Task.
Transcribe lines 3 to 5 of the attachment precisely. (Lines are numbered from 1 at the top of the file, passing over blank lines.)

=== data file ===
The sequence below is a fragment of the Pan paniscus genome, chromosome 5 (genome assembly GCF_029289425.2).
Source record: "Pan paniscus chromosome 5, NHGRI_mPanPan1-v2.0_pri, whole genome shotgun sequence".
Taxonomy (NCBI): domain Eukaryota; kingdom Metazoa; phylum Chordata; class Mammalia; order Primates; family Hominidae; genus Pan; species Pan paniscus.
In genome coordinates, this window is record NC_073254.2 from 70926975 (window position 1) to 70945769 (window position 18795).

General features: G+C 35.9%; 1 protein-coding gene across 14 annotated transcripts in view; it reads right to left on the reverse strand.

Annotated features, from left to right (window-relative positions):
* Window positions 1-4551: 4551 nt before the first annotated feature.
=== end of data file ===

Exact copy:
Taxonomy (NCBI): domain Eukaryota; kingdom Metazoa; phylum Chordata; class Mammalia; order Primates; family Hominidae; genus Pan; species Pan paniscus.
In genome coordinates, this window is record NC_073254.2 from 70926975 (window position 1) to 70945769 (window position 18795).

General features: G+C 35.9%; 1 protein-coding gene across 14 annotated transcripts in view; it reads right to left on the reverse strand.